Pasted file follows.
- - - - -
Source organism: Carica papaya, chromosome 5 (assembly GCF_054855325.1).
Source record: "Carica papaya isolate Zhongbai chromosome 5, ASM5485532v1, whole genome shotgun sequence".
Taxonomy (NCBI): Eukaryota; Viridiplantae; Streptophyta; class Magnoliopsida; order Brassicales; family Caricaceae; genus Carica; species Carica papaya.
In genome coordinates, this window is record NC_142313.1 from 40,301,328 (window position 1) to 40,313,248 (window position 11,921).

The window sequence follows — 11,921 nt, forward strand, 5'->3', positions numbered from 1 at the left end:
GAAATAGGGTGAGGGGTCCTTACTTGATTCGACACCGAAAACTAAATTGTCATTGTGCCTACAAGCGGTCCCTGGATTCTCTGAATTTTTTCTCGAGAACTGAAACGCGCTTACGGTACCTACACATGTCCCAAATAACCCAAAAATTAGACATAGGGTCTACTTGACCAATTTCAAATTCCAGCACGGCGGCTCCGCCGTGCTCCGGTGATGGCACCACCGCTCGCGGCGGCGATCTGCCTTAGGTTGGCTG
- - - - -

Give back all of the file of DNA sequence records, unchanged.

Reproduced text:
Source organism: Carica papaya, chromosome 5 (assembly GCF_054855325.1).
Source record: "Carica papaya isolate Zhongbai chromosome 5, ASM5485532v1, whole genome shotgun sequence".
Taxonomy (NCBI): Eukaryota; Viridiplantae; Streptophyta; class Magnoliopsida; order Brassicales; family Caricaceae; genus Carica; species Carica papaya.
In genome coordinates, this window is record NC_142313.1 from 40,301,328 (window position 1) to 40,313,248 (window position 11,921).

The window sequence follows — 11,921 nt, forward strand, 5'->3', positions numbered from 1 at the left end:
GAAATAGGGTGAGGGGTCCTTACTTGATTCGACACCGAAAACTAAATTGTCATTGTGCCTACAAGCGGTCCCTGGATTCTCTGAATTTTTTCTCGAGAACTGAAACGCGCTTACGGTACCTACACATGTCCCAAATAACCCAAAAATTAGACATAGGGTCTACTTGACCAATTTCAAATTCCAGCACGGCGGCTCCGCCGTGCTCCGGTGATGGCACCACCGCTCGCGGCGGCGATCTGCCTTAGGTTGGCTG